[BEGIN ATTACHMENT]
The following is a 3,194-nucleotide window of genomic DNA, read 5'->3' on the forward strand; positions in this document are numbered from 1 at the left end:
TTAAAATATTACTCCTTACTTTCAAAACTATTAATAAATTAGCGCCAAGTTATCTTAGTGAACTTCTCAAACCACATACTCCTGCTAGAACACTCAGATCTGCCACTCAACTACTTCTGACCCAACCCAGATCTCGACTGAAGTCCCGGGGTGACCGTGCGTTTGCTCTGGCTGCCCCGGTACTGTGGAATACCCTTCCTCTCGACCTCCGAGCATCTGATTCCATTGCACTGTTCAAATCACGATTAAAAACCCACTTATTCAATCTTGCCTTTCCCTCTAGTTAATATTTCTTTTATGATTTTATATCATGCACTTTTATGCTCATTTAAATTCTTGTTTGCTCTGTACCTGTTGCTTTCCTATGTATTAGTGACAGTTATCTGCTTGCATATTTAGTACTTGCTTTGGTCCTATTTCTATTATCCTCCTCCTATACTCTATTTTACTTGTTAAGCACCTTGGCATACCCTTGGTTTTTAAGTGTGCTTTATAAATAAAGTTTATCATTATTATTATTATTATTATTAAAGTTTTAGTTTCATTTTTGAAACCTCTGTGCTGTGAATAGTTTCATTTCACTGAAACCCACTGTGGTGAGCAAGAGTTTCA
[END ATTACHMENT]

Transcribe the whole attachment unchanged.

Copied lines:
The following is a 3,194-nucleotide window of genomic DNA, read 5'->3' on the forward strand; positions in this document are numbered from 1 at the left end:
TTAAAATATTACTCCTTACTTTCAAAACTATTAATAAATTAGCGCCAAGTTATCTTAGTGAACTTCTCAAACCACATACTCCTGCTAGAACACTCAGATCTGCCACTCAACTACTTCTGACCCAACCCAGATCTCGACTGAAGTCCCGGGGTGACCGTGCGTTTGCTCTGGCTGCCCCGGTACTGTGGAATACCCTTCCTCTCGACCTCCGAGCATCTGATTCCATTGCACTGTTCAAATCACGATTAAAAACCCACTTATTCAATCTTGCCTTTCCCTCTAGTTAATATTTCTTTTATGATTTTATATCATGCACTTTTATGCTCATTTAAATTCTTGTTTGCTCTGTACCTGTTGCTTTCCTATGTATTAGTGACAGTTATCTGCTTGCATATTTAGTACTTGCTTTGGTCCTATTTCTATTATCCTCCTCCTATACTCTATTTTACTTGTTAAGCACCTTGGCATACCCTTGGTTTTTAAGTGTGCTTTATAAATAAAGTTTATCATTATTATTATTATTATTATTAAAGTTTTAGTTTCATTTTTGAAACCTCTGTGCTGTGAATAGTTTCATTTCACTGAAACCCACTGTGGTGAGCAAGAGTTTCA